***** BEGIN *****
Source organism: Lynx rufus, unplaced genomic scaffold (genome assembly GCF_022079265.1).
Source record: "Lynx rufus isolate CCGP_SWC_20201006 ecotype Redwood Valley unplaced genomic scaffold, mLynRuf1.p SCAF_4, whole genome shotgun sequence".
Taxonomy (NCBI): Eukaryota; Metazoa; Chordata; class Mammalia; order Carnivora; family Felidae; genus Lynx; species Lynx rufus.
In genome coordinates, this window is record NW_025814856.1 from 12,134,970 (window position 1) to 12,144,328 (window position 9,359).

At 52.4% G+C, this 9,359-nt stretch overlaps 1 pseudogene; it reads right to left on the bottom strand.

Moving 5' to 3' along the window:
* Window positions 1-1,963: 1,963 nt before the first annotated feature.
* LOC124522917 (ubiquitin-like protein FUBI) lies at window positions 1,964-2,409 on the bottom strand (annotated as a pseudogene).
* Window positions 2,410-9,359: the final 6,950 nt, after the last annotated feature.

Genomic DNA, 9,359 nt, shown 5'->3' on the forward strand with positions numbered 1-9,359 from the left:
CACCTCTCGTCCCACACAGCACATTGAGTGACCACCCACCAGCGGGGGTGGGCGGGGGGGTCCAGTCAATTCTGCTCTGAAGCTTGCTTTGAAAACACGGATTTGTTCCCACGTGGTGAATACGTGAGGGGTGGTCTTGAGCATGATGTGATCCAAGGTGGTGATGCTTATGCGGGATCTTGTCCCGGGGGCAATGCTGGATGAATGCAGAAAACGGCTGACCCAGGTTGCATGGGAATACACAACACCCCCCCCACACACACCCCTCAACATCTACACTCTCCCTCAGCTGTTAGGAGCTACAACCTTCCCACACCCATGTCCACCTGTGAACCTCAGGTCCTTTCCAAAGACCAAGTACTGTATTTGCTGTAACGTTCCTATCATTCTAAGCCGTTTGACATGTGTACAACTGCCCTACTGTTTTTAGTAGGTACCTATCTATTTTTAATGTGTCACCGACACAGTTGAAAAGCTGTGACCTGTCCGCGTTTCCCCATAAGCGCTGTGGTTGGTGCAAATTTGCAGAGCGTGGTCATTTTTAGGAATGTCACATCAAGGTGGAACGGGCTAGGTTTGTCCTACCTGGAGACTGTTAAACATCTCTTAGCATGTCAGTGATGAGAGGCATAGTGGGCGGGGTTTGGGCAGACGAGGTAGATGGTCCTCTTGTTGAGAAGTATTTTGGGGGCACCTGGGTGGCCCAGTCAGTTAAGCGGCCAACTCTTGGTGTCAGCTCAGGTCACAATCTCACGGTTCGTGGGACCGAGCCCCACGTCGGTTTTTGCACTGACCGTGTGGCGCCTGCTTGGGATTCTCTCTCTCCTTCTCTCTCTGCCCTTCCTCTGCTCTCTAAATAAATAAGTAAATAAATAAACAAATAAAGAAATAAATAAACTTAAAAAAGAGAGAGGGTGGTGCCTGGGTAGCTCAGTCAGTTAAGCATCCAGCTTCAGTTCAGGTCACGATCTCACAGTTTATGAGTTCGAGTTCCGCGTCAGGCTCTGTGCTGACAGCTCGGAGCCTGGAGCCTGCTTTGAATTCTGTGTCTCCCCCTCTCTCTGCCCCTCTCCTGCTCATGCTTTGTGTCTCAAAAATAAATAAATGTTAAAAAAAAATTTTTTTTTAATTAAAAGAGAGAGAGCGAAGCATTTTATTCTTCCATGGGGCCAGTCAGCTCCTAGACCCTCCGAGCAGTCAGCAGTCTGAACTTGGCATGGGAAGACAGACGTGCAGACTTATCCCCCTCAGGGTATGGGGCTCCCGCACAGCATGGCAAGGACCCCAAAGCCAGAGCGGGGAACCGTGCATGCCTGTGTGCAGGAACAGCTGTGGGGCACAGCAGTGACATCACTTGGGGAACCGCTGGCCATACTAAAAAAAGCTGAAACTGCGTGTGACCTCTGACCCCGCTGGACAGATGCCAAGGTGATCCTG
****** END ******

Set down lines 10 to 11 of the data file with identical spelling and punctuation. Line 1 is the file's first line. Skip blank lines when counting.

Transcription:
Genomic DNA, 9,359 nt, shown 5'->3' on the forward strand with positions numbered 1-9,359 from the left:
CACCTCTCGTCCCACACAGCACATTGAGTGACCACCCACCAGCGGGGGTGGGCGGGGGGGTCCAGTCAATTCTGCTCTGAAGCTTGCTTTGAAAACACGGATTTGTTCCCACGTGGTGAATACGTGAGGGGTGGTCTTGAGCATGATGTGATCCAAGGTGGTGATGCTTATGCGGGATCTTGTCCCGGGGGCAATGCTGGATGAATGCAGAAAACGGCTGACCCAGGTTGCATGGGAATACACAACACCCCCCCCACACACACCCCTCAACATCTACACTCTCCCTCAGCTGTTAGGAGCTACAACCTTCCCACACCCATGTCCACCTGTGAACCTCAGGTCCTTTCCAAAGACCAAGTACTGTATTTGCTGTAACGTTCCTATCATTCTAAGCCGTTTGACATGTGTACAACTGCCCTACTGTTTTTAGTAGGTACCTATCTATTTTTAATGTGTCACCGACACAGTTGAAAAGCTGTGACCTGTCCGCGTTTCCCCATAAGCGCTGTGGTTGGTGCAAATTTGCAGAGCGTGGTCATTTTTAGGAATGTCACATCAAGGTGGAACGGGCTAGGTTTGTCCTACCTGGAGACTGTTAAACATCTCTTAGCATGTCAGTGATGAGAGGCATAGTGGGCGGGGTTTGGGCAGACGAGGTAGATGGTCCTCTTGTTGAGAAGTATTTTGGGGGCACCTGGGTGGCCCAGTCAGTTAAGCGGCCAACTCTTGGTGTCAGCTCAGGTCACAATCTCACGGTTCGTGGGACCGAGCCCCACGTCGGTTTTTGCACTGACCGTGTGGCGCCTGCTTGGGATTCTCTCTCTCCTTCTCTCTCTGCCCTTCCTCTGCTCTCTAAATAAATAAGTAAATAAATAAACAAATAAAGAAATAAATAAACTTAAAAAAGAGAGAGGGTGGTGCCTGGGTAGCTCAGTCAGTTAAGCATCCAGCTTCAGTTCAGGTCACGATCTCACAGTTTATGAGTTCGAGTTCCGCGTCAGGCTCTGTGCTGACAGCTCGGAGCCTGGAGCCTGCTTTGAATTCTGTGTCTCCCCCTCTCTCTGCCCCTCTCCTGCTCATGCTTTGTGTCTCAAAAATAAATAAATGTTAAAAAAAAATTTTTTTTTAATTAAAAGAGAGAGAGCGAAGCATTTTATTCTTCCATGGGGCCAGTCAGCTCCTAGACCCTCCGAGCAGTCAGCAGTCTGAACTTGGCATGGGAAGACAGACGTGCAGACTTATCCCCCTCAGGGTATGGGGCTCCCGCACAGCATGGCAAGGACCCCAAAGCCAGAGCGGGGAACCGTGCATGCCTGTGTGCAGGAACAGCTGTGGGGCACAGCAGTGACATCACTTGGGGAACCGCTGGCCATACTAAAAAAAGCTGAAACTGCGTGTGACCTCTGACCCCGCTGGACAGATGCCAAGGTGATCCTG